Some time in 2009 Ivan Pettigrew sent me a free copy of his Shoestring plan and this lovely little model fitted right into my self-improvement class (I really did need to be able to fly better).

While I was at Chilliwack, Ivan very generously let me fly his own Shoestring and while he was giving me tips on flying technique, we both commented on how realistic it looked flying around against the sky and the mountains, and we agreed that a single-engined fighter, built to the same standards, would be just the job. So here's the start of mine: a Mustang drawn up to 1/8th scale (55" span) with a minimum structure and a ladder-type fuselage. The motor is a 3536/1100 from George at 4-Max and the spinner is not quite large enough at 3.25" diameter, from falconsrcss on eBay. (Excellent delivery and service from both, by the way)

The tail surfaces and wing are pretty well as per the Shoestring, as is the basis of the fuselage. It will have to have lots of curved formers, sheet covering and planking round the curvy bits (no, I don't want a profile model thanks) but at first it will have no UC, just a strengthened air scoop for belly landing. There are areas of longer grass at our field that will cushion the arrivals. Later on I might try the new e-flight servo-less retracts, providing it all works!

The substance of the model will be in the covering and decoration. At the moment it could be any mark, from the early Allison-engined version, through the similar Merlin Marks with either the flat or Malcolm hoods, or the bubble-hooded later Marks - even the final lightweight version is possible, although the wing didn't have the LE extension. I'm hoping to get the canopy from a commercial supplier, since the scale and size is standard.

Here she is at the moment. The wing pegs in from the rear and will have a couple of bolts at the front, in order to allow the large air scoop to be made in one landing-proof piece. Everything else is "Ivan" standard.

27 Oct 2010

1 Nov 2010

The build has progressed well and only the fuselage skinning remains of the major building tasks. I found 1/8th canopies at Vortex Vacforms and they were delivered the next day. The “glasshouse” one was too small but the bubble-top is the right size, if perhaps a little too streamlined, but very good value at 8, and it fits neatly on top of the fuselage.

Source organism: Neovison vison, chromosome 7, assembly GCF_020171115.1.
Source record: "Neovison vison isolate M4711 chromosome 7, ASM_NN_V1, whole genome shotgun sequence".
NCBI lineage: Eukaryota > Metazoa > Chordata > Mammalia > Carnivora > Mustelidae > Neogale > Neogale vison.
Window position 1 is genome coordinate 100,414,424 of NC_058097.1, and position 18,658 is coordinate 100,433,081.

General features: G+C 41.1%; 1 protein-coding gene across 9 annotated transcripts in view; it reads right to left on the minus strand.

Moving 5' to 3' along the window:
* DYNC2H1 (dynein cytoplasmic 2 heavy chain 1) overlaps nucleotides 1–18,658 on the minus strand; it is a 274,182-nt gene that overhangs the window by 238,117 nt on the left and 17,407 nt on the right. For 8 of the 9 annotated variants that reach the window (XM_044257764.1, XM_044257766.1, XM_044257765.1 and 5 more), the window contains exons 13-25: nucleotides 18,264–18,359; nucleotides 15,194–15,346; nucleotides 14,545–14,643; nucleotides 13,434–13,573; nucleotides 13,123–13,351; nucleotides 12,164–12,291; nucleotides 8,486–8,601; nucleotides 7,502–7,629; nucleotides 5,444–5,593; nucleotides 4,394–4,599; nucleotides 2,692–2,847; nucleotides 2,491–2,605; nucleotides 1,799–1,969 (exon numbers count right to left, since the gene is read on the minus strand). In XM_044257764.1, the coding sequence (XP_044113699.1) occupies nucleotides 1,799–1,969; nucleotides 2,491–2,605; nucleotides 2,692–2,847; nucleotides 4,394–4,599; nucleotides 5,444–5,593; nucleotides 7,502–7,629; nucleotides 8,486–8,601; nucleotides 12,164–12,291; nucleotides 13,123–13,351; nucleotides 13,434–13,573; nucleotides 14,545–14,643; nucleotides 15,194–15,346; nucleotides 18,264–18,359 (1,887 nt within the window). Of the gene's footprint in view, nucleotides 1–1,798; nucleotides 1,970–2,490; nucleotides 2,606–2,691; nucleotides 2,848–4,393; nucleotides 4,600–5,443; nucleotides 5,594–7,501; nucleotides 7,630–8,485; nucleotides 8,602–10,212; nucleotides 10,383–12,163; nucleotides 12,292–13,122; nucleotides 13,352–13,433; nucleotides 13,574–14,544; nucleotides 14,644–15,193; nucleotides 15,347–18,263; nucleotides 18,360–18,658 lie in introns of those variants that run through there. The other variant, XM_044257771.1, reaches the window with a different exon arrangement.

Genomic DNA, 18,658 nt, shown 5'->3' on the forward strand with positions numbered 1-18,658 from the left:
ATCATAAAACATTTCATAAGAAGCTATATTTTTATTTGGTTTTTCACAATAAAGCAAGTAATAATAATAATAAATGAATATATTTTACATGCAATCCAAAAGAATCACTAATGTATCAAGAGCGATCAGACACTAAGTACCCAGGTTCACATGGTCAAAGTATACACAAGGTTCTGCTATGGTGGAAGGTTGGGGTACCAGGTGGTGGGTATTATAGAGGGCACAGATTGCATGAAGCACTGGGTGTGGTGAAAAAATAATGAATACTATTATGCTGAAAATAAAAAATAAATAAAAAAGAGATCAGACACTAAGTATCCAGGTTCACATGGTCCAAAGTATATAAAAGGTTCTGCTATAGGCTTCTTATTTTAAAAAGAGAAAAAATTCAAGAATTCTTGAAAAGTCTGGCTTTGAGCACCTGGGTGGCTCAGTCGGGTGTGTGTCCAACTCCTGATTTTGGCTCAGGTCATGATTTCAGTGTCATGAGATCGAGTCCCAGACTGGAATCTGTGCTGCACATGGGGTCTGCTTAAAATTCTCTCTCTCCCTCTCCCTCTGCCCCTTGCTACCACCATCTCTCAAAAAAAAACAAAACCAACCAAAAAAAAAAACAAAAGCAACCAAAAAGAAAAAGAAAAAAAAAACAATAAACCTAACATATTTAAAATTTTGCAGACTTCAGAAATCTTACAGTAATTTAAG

I’ve had two surprises during the build: the first is just how big the fuselage is compared with the Shoestring: it must be at least twice the volume, and will use far more balsa that I had estimated. The other is how far back the battery has to be to balance at 27% chord. The LE extension fools the eye into thinking the nose is not that long, but I’ve had to move the servos and extend the battery tray back a whole bay more.

All the planking is from soft 2.5 mm sheet. I found this a very enjoyable part of the build and the results are far better than I had imagined, once the ridges and bumps are sanded off

The top rear fuselage decking, planked with 2.5 mm sheet; as built on the left and after a couple of minutes with a sanding block on the right.

The cockpit hatch has taken the most time per gram so far (this is the second attempt) but is starting to look OK. The canopy is a stock item from Vortex Vacforms at exactly the right size.

16 Nov 2010. Almost there! A few more hours work on the cowling and various details and she’ll be ready to cover.

17 December 2010. Where does the time go? Covered with solartex and waiting for the Callie Graphics and some other detail. No chance of flying in the cold weather we have at the moment.

Finished: or as finished as she’s going to get until there’s some flying weather. Callie’s Graphics really bring the model to life, don’t they?

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